Rachel Miller, 21, who has von Willebrand disease, attended two years of community college and lived at home before enrolling at Emerson College in Boston, 3,000 miles away from her family in Washington state. Los Angeles native Arther Scott, 20, who has severe hemophilia A, made the leap right out of high school, enrolling at Florida Memorial University, a historically African-American school in Miami. Alex Ell, 19, who has severe hemophilia B, is content as a freshman at the University of Portland in his Oregon hometown. He has moved out of his parents’ house and now lives with a cousin.
All are thriving, and all are proof that a bleeding disorder is no longer a barrier to higher education or to enjoyment of the college experience. Among the more than 4,000 colleges and universities in the United States, there is a good fit for almost any student with a bleeding disorder.
College is a challenge for all students, regardless of whether they have a health problem. All freshmen struggle with newfound freedoms, decision-making, time and money management, and other responsibilities like doing laundry and planning meals—some or all of which were likely done for them at home, says Jim Kessler, director of the Department of Disability Services at the University of North Carolina at Chapel Hill.
For those with a chronic medical condition, adjustments may be even greater. Students, especially those with overprotective parents, may have difficulty handling their newfound freedom. Besides dealing with the demands of classes, homework, laundry, meals and social life, teens with bleeding disorders must adhere to a treatment regimen away from their parents’ watchful eye, determine whether and how to tell new friends about their condition, and guard against behaviors that could lead to injury—from a pick-up game of football or Frisbee on the quad to drinking alcohol.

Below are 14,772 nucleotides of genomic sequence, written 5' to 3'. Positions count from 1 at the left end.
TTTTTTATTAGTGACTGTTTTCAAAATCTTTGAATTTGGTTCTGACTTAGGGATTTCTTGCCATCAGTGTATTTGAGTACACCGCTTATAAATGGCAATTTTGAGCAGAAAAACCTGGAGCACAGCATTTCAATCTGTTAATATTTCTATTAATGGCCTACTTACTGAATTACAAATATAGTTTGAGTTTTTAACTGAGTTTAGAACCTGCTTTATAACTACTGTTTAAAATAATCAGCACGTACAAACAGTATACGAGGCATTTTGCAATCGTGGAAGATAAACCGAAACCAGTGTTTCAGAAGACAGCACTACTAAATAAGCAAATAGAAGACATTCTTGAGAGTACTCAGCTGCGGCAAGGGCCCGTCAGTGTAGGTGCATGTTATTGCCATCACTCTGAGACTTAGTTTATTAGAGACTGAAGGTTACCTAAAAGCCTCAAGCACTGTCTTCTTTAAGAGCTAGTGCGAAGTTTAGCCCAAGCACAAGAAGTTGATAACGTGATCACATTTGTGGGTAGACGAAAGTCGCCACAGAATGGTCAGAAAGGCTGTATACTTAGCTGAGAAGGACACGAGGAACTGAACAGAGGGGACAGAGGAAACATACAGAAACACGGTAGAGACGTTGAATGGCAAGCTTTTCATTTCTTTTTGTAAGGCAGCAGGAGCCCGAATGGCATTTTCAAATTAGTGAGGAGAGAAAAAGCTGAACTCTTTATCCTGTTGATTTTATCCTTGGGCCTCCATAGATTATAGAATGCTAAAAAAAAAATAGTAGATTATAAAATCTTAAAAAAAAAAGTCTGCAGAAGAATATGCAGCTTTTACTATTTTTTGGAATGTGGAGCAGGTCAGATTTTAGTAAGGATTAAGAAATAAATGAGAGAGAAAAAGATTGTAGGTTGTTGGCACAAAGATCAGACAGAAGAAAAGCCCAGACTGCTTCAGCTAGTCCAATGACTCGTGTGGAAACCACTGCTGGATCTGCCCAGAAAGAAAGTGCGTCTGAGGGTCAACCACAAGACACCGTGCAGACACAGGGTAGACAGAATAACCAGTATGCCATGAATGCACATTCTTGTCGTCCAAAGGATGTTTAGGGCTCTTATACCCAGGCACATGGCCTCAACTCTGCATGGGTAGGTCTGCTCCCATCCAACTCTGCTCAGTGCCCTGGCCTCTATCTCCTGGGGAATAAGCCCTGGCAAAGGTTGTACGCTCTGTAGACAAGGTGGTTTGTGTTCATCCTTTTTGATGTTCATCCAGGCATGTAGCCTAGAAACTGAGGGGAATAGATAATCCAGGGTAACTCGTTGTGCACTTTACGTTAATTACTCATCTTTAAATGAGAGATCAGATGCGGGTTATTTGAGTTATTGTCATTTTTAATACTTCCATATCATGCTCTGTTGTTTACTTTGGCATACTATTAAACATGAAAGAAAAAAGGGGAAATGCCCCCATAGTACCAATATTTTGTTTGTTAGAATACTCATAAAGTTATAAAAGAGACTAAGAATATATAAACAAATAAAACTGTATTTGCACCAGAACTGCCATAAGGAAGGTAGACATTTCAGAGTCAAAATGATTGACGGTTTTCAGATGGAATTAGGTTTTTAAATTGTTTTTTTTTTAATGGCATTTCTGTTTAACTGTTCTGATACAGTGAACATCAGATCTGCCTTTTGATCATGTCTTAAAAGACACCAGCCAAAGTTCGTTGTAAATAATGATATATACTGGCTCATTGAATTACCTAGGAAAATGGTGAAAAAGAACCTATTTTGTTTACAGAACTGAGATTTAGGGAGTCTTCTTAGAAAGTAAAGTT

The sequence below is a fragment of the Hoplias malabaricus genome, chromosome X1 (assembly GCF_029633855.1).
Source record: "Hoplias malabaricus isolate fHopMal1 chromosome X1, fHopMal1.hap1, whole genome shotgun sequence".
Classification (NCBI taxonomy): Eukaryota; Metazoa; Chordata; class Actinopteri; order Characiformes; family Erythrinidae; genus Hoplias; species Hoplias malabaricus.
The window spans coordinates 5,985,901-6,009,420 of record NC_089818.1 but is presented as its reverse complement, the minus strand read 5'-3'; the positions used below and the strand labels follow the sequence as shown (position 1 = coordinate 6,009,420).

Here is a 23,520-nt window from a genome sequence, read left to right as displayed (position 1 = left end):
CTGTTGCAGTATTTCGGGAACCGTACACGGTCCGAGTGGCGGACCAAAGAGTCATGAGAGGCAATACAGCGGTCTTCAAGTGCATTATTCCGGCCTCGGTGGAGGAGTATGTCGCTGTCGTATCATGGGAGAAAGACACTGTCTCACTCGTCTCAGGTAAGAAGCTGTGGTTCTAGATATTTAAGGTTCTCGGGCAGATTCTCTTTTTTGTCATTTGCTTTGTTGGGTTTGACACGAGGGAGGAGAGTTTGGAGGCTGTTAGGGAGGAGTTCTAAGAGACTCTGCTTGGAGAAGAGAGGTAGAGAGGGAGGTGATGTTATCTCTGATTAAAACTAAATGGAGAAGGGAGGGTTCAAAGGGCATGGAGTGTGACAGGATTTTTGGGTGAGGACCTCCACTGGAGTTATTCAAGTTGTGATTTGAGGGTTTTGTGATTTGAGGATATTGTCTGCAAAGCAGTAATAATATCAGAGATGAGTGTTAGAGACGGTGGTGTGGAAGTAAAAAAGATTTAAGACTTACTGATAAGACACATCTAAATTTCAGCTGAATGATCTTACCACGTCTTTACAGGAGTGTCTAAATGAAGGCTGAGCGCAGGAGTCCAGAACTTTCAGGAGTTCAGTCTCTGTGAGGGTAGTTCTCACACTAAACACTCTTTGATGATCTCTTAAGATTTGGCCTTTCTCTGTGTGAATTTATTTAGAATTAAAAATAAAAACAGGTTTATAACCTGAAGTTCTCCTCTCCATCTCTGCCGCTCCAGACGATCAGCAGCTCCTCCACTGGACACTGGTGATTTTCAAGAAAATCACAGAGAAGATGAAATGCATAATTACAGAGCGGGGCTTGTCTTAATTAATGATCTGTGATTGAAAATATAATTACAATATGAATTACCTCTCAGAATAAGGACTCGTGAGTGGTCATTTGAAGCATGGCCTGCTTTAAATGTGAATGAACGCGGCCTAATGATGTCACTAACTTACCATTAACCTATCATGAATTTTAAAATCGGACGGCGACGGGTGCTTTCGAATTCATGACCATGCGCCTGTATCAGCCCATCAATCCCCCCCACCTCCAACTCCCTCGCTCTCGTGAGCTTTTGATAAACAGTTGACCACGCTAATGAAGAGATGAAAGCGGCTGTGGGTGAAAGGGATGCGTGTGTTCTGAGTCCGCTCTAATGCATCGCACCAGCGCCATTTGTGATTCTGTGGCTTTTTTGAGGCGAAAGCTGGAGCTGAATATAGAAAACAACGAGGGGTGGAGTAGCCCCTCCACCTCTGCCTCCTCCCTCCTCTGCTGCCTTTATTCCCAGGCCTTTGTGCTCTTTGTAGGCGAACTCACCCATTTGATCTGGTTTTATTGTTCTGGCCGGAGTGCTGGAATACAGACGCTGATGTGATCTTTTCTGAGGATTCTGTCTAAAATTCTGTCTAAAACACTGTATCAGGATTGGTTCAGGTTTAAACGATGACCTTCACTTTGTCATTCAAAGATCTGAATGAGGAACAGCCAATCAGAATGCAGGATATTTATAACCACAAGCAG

Many believe preparation is key to college success. Bleeding disorders experts, parents and teens alike agree that it is critical for teens to assume responsibility for their own healthcare during their high school years. Most hemophilia treatment centers (HTCs) offer a wealth of education, counseling and referral services for teens. And colleges go to great lengths to ease the transition and make accommodations for those who need them.
The summer before college is too late to start managing your healthcare. “We encourage self-infusion at least by the beginning of senior year,” says Lisa Maiale-Howell, a social worker at the Hemophilia Program at The Children’s Hospital of Philadelphia. “It’s not just about learning the phlebotomy skill. It requires diligence and setting aside the time. When you go to college, schedules get turned on end, and the structure you had at home isn’t there. We want [teens] to have the skills fully incorporated into their lifestyle before they start college.”
Before college, you also should know where and how to order your factor and how to keep your own treatment log. Understand what insurance coverage you have and how to submit claims, schedule your own doctor appointments, and meet privately with practitioners at the clinic. “If you have a bleed at college and have to go somewhere for treatment, you won’t have Mom or Dad there to explain things,” says Maiale-Howell. “You need to know how to ask and answer questions on your own.”
Take Advantage of HTC Services
Social workers and career counselors are there to help, and some HTCs offer comprehensive programs to prepare you for life away from home. Staff at centers in the Mid-Atlantic region, for example, give pre-teens and teens ages 12 to 15 years old a book that explains the basic concepts of bleeding disorders. Then they review the book with them by phone and administer a survey to make sure they understand their specific bleeding disorder. For 16- to 18-year-olds, a second survey assesses their knowledge of insurance coverage, how to order factor and what to do if they have an acute bleed away from home.